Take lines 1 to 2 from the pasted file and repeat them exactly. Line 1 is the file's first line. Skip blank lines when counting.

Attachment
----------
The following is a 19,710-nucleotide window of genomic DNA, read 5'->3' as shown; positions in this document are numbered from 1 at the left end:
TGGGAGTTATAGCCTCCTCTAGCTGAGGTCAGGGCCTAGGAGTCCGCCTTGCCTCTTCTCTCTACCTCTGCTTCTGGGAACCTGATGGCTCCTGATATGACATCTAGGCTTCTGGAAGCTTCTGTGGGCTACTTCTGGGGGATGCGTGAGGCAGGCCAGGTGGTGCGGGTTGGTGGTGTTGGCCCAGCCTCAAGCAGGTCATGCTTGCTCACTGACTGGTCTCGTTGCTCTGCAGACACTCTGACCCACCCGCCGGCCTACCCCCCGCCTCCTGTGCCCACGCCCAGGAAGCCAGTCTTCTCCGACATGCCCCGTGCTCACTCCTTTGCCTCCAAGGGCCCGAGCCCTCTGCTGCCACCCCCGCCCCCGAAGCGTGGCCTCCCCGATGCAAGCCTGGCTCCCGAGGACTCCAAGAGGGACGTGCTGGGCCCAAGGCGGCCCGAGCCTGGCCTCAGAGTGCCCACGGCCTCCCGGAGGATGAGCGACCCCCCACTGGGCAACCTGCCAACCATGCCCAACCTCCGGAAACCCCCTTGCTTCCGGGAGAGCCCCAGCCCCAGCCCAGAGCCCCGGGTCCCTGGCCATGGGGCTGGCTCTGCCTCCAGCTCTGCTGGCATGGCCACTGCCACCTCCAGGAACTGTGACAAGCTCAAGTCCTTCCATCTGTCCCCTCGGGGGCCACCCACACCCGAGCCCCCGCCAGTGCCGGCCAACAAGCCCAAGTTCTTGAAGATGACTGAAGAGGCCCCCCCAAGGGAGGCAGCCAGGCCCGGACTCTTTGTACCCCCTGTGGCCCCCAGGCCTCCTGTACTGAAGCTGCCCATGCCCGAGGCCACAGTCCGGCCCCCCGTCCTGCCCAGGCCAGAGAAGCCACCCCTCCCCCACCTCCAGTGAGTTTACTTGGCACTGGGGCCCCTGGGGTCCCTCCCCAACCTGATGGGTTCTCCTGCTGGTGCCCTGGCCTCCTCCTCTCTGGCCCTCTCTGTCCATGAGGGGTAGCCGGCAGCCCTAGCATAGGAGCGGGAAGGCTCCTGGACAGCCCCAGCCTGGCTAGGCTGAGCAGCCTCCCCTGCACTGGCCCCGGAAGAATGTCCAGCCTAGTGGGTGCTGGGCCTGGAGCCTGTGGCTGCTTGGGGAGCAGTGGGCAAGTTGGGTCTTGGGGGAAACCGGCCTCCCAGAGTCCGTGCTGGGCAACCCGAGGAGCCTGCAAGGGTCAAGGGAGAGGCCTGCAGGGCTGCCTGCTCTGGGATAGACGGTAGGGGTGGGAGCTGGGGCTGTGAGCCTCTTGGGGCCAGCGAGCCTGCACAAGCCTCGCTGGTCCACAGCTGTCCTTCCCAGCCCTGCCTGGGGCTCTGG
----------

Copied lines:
The following is a 19,710-nucleotide window of genomic DNA, read 5'->3' as shown; positions in this document are numbered from 1 at the left end:
TGGGAGTTATAGCCTCCTCTAGCTGAGGTCAGGGCCTAGGAGTCCGCCTTGCCTCTTCTCTCTACCTCTGCTTCTGGGAACCTGATGGCTCCTGATATGACATCTAGGCTTCTGGAAGCTTCTGTGGGCTACTTCTGGGGGATGCGTGAGGCAGGCCAGGTGGTGCGGGTTGGTGGTGTTGGCCCAGCCTCAAGCAGGTCATGCTTGCTCACTGACTGGTCTCGTTGCTCTGCAGACACTCTGACCCACCCGCCGGCCTACCCCCCGCCTCCTGTGCCCACGCCCAGGAAGCCAGTCTTCTCCGACATGCCCCGTGCTCACTCCTTTGCCTCCAAGGGCCCGAGCCCTCTGCTGCCACCCCCGCCCCCGAAGCGTGGCCTCCCCGATGCAAGCCTGGCTCCCGAGGACTCCAAGAGGGACGTGCTGGGCCCAAGGCGGCCCGAGCCTGGCCTCAGAGTGCCCACGGCCTCCCGGAGGATGAGCGACCCCCCACTGGGCAACCTGCCAACCATGCCCAACCTCCGGAAACCCCCTTGCTTCCGGGAGAGCCCCAGCCCCAGCCCAGAGCCCCGGGTCCCTGGCCATGGGGCTGGCTCTGCCTCCAGCTCTGCTGGCATGGCCACTGCCACCTCCAGGAACTGTGACAAGCTCAAGTCCTTCCATCTGTCCCCTCGGGGGCCACCCACACCCGAGCCCCCGCCAGTGCCGGCCAACAAGCCCAAGTTCTTGAAGATGACTGAAGAGGCCCCCCCAAGGGAGGCAGCCAGGCCCGGACTCTTTGTACCCCCTGTGGCCCCCAGGCCTCCTGTACTGAAGCTGCCCATGCCCGAGGCCACAGTCCGGCCCCCCGTCCTGCCCAGGCCAGAGAAGCCACCCCTCCCCCACCTCCAGTGAGTTTACTTGGCACTGGGGCCCCTGGGGTCCCTCCCCAACCTGATGGGTTCTCCTGCTGGTGCCCTGGCCTCCTCCTCTCTGGCCCTCTCTGTCCATGAGGGGTAGCCGGCAGCCCTAGCATAGGAGCGGGAAGGCTCCTGGACAGCCCCAGCCTGGCTAGGCTGAGCAGCCTCCCCTGCACTGGCCCCGGAAGAATGTCCAGCCTAGTGGGTGCTGGGCCTGGAGCCTGTGGCTGCTTGGGGAGCAGTGGGCAAGTTGGGTCTTGGGGGAAACCGGCCTCCCAGAGTCCGTGCTGGGCAACCCGAGGAGCCTGCAAGGGTCAAGGGAGAGGCCTGCAGGGCTGCCTGCTCTGGGATAGACGGTAGGGGTGGGAGCTGGGGCTGTGAGCCTCTTGGGGCCAGCGAGCCTGCACAAGCCTCGCTGGTCCACAGCTGTCCTTCCCAGCCCTGCCTGGGGCTCTGG